In January of 1956, Jim Elliot and four other missionaries gave their lives in Ecuador in their effort to reach the Waodani (Auca) Indians. This fierce group was known to attack any outsiders, but the vision for reaching them with the gospel compelled these young men to take the risk. Not long after they set up camp near the Waodani village they were attacked by warriors. Refusing to defend their lives with force, the missionaries were killed. The news flashed around the world, and the story of courage and sacrifice challenged many to take up the missionary cause.
In 1555, as part of her campaign to re-establish the Catholic Church in England, Queen Mary, also known as Bloody Mary, arranged for John Philpot, one of the leading Protestant ministers of the day, to be burned at the stake. When his death sentence was pronounced, Philpot said, “I am ready; God grant me strength and a joyful resurrection.” Philpot walked to the place of execution on his own, rather than having to be dragged to it, and when he reached it, he knelt and kissed the stake at which he would be burned.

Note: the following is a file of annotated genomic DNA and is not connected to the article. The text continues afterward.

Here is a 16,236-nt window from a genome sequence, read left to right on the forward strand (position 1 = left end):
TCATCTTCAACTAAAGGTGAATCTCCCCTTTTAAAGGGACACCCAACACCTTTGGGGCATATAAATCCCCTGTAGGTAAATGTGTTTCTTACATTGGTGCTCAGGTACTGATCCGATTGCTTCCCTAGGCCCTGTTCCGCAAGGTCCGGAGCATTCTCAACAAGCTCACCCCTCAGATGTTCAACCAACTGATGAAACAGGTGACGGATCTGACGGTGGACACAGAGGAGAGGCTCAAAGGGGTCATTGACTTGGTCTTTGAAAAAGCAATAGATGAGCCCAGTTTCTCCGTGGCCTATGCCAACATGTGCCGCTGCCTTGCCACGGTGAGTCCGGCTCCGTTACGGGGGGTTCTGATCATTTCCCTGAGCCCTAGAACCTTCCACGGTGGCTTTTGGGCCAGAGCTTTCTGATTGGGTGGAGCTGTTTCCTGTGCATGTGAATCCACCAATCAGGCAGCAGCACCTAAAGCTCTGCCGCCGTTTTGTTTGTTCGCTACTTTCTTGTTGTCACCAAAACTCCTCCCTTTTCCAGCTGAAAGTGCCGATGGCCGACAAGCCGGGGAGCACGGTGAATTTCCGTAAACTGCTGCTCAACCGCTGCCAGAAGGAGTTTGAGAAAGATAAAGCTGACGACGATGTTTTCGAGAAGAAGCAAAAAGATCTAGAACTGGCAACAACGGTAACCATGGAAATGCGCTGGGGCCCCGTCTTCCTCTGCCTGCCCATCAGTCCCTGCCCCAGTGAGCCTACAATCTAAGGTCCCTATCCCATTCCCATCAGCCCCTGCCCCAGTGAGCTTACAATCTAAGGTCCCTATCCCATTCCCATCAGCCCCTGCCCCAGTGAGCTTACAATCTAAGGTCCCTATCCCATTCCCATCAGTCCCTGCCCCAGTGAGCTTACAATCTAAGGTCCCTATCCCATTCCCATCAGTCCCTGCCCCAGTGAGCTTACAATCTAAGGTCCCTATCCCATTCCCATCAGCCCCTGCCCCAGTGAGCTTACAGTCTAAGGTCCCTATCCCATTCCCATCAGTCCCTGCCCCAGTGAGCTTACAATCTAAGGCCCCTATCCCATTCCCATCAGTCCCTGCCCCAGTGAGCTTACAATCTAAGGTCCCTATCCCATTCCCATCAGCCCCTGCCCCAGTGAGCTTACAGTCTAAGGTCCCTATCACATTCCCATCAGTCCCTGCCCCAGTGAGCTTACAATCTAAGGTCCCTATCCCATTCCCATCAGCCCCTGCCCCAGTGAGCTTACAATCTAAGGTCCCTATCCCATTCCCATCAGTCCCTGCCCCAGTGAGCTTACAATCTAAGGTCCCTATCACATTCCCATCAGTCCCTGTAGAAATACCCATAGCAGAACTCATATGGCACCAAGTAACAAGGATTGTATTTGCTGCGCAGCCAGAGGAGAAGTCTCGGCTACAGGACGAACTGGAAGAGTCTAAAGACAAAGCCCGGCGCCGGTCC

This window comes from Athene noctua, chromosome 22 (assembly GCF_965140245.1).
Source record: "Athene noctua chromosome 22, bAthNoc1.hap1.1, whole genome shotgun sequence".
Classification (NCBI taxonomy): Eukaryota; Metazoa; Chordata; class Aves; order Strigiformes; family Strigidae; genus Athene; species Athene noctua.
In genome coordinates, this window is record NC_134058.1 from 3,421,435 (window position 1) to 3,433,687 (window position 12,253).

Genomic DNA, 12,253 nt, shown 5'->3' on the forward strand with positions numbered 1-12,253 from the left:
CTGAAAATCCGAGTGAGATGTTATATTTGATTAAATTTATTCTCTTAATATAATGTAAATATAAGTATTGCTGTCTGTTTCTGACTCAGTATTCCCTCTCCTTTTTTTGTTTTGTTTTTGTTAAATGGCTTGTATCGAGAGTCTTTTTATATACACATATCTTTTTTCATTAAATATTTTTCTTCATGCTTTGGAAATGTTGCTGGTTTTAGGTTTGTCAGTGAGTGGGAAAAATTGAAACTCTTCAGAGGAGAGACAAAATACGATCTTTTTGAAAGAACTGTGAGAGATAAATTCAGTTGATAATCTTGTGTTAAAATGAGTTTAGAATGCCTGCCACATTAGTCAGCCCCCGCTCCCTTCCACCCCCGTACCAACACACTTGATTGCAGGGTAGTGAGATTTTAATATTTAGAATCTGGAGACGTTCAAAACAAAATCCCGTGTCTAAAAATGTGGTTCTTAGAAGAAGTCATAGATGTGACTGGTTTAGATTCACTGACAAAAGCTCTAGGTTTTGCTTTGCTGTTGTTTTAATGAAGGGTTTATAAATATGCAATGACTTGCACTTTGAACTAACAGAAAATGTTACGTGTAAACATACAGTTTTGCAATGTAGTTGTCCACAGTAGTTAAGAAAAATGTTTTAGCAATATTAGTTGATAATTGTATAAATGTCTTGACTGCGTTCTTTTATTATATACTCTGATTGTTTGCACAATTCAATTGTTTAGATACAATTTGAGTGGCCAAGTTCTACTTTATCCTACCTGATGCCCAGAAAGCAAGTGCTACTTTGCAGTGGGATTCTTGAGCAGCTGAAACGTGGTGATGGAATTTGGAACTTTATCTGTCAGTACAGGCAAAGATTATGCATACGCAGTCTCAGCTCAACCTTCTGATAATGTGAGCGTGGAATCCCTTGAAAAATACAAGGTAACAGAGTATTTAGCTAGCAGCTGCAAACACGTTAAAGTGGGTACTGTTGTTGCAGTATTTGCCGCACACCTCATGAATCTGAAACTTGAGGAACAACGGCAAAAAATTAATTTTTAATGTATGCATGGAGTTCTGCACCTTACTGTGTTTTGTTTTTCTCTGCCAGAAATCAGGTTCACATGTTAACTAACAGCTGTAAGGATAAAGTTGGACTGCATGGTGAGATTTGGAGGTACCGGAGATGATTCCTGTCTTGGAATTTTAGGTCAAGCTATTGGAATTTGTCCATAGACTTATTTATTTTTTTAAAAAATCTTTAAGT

In 1555, Dr. Nicholas Ridley was sentenced to be burned at the stake in England because of his witness for Christ. On the night before Ridley’s execution, his brother offered to remain with him in the prison chamber to be of assistance and comfort. Nicholas Ridley declined the offer saying, “I intend (God willing) to go to bed, and sleep as quietly tonight, as ever I did.” Because he knew the peace of God, he could rest in the strength of the everlasting arms of his Lord to meet his need.
In the sixteenth century, there was a protestant reformer in England by the name of Hugh Latimer. He was known as a great preacher of his day and as a result he had many opportunities to speak. Once he found that he was to preach before the King Henry VIII of England. As he thought about his great responsibility to bring a message before the king he realized that the message that God laid on his heart was not the message that the king would want to hear.
Jim Elliot was one of the martyred missionaries in 1956. He was a passionate Christian who journaled many of his thoughts and prayers. One such entry addressed his concern about impact. He wrote, “Father, make of me a crisis man. Bring those I contact to decision. Let me not be a milepost on a single road; make me a fork, that men must turn one way or another on facing Christ in me.” His impact continues on even though he died over fifty years ago at the age of twenty-nine.